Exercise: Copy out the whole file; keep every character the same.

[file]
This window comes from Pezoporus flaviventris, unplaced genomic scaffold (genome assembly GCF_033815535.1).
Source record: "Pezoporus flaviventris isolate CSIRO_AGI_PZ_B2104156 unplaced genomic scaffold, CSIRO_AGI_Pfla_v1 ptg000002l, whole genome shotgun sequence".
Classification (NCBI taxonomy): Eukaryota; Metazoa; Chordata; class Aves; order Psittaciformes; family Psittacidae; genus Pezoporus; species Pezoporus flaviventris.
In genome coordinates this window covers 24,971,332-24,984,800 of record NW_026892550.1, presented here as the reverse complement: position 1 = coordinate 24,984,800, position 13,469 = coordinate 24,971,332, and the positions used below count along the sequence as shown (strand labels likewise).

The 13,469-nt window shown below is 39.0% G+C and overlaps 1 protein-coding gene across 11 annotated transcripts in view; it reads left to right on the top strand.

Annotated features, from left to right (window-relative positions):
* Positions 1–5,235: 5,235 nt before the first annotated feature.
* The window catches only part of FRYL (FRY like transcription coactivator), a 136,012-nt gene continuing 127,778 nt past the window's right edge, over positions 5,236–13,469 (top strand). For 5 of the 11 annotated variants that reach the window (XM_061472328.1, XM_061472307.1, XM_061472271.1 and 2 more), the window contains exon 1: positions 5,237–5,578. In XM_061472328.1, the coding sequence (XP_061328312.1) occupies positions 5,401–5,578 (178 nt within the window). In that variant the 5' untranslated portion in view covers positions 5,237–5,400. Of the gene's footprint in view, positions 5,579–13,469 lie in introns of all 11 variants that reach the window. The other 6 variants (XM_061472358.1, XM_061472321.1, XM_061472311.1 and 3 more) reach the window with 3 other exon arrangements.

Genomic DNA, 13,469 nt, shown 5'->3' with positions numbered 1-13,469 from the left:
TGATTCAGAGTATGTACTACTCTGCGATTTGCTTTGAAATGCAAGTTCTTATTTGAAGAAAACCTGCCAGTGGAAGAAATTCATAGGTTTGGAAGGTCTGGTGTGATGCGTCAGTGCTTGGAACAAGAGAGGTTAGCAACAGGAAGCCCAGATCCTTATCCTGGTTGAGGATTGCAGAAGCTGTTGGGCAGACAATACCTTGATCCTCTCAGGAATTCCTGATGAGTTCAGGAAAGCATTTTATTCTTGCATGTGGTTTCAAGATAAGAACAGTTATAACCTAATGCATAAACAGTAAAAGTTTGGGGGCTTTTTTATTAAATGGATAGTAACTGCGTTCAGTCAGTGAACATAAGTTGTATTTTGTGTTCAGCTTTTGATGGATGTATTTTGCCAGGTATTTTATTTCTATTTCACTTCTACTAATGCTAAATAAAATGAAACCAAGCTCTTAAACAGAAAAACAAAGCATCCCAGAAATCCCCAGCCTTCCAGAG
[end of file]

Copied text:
This window comes from Pezoporus flaviventris, unplaced genomic scaffold (genome assembly GCF_033815535.1).
Source record: "Pezoporus flaviventris isolate CSIRO_AGI_PZ_B2104156 unplaced genomic scaffold, CSIRO_AGI_Pfla_v1 ptg000002l, whole genome shotgun sequence".
Classification (NCBI taxonomy): Eukaryota; Metazoa; Chordata; class Aves; order Psittaciformes; family Psittacidae; genus Pezoporus; species Pezoporus flaviventris.
In genome coordinates this window covers 24,971,332-24,984,800 of record NW_026892550.1, presented here as the reverse complement: position 1 = coordinate 24,984,800, position 13,469 = coordinate 24,971,332, and the positions used below count along the sequence as shown (strand labels likewise).

The 13,469-nt window shown below is 39.0% G+C and overlaps 1 protein-coding gene across 11 annotated transcripts in view; it reads left to right on the top strand.

Annotated features, from left to right (window-relative positions):
* Positions 1–5,235: 5,235 nt before the first annotated feature.
* The window catches only part of FRYL (FRY like transcription coactivator), a 136,012-nt gene continuing 127,778 nt past the window's right edge, over positions 5,236–13,469 (top strand). For 5 of the 11 annotated variants that reach the window (XM_061472328.1, XM_061472307.1, XM_061472271.1 and 2 more), the window contains exon 1: positions 5,237–5,578. In XM_061472328.1, the coding sequence (XP_061328312.1) occupies positions 5,401–5,578 (178 nt within the window). In that variant the 5' untranslated portion in view covers positions 5,237–5,400. Of the gene's footprint in view, positions 5,579–13,469 lie in introns of all 11 variants that reach the window. The other 6 variants (XM_061472358.1, XM_061472321.1, XM_061472311.1 and 3 more) reach the window with 3 other exon arrangements.

Genomic DNA, 13,469 nt, shown 5'->3' with positions numbered 1-13,469 from the left:
TGATTCAGAGTATGTACTACTCTGCGATTTGCTTTGAAATGCAAGTTCTTATTTGAAGAAAACCTGCCAGTGGAAGAAATTCATAGGTTTGGAAGGTCTGGTGTGATGCGTCAGTGCTTGGAACAAGAGAGGTTAGCAACAGGAAGCCCAGATCCTTATCCTGGTTGAGGATTGCAGAAGCTGTTGGGCAGACAATACCTTGATCCTCTCAGGAATTCCTGATGAGTTCAGGAAAGCATTTTATTCTTGCATGTGGTTTCAAGATAAGAACAGTTATAACCTAATGCATAAACAGTAAAAGTTTGGGGGCTTTTTTATTAAATGGATAGTAACTGCGTTCAGTCAGTGAACATAAGTTGTATTTTGTGTTCAGCTTTTGATGGATGTATTTTGCCAGGTATTTTATTTCTATTTCACTTCTACTAATGCTAAATAAAATGAAACCAAGCTCTTAAACAGAAAAACAAAGCATCCCAGAAATCCCCAGCCTTCCAGAG